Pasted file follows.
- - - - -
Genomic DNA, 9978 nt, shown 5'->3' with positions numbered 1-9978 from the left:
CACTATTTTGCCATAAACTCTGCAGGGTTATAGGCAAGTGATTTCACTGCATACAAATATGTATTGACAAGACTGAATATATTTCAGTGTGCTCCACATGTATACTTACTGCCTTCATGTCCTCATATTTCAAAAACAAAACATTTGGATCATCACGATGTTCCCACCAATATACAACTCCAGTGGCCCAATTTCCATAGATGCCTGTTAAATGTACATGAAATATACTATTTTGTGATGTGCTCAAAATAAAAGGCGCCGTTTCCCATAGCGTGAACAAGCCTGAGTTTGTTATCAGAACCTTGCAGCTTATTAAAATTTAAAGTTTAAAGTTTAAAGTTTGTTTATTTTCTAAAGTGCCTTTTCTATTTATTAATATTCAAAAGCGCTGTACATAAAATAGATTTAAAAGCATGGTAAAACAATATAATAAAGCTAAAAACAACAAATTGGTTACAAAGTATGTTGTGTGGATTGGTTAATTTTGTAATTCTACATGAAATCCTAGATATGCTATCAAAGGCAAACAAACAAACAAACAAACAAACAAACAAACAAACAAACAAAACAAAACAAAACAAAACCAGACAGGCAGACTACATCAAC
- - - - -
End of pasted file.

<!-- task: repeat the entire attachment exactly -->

Genomic DNA, 9978 nt, shown 5'->3' with positions numbered 1-9978 from the left:
CACTATTTTGCCATAAACTCTGCAGGGTTATAGGCAAGTGATTTCACTGCATACAAATATGTATTGACAAGACTGAATATATTTCAGTGTGCTCCACATGTATACTTACTGCCTTCATGTCCTCATATTTCAAAAACAAAACATTTGGATCATCACGATGTTCCCACCAATATACAACTCCAGTGGCCCAATTTCCATAGATGCCTGTTAAATGTACATGAAATATACTATTTTGTGATGTGCTCAAAATAAAAGGCGCCGTTTCCCATAGCGTGAACAAGCCTGAGTTTGTTATCAGAACCTTGCAGCTTATTAAAATTTAAAGTTTAAAGTTTAAAGTTTGTTTATTTTCTAAAGTGCCTTTTCTATTTATTAATATTCAAAAGCGCTGTACATAAAATAGATTTAAAAGCATGGTAAAACAATATAATAAAGCTAAAAACAACAAATTGGTTACAAAGTATGTTGTGTGGATTGGTTAATTTTGTAATTCTACATGAAATCCTAGATATGCTATCAAAGGCAAACAAACAAACAAACAAACAAACAAACAAACAAACAAACAAAACAAAACAAAACAAAACCAGACAGGCAGACTACATCAAC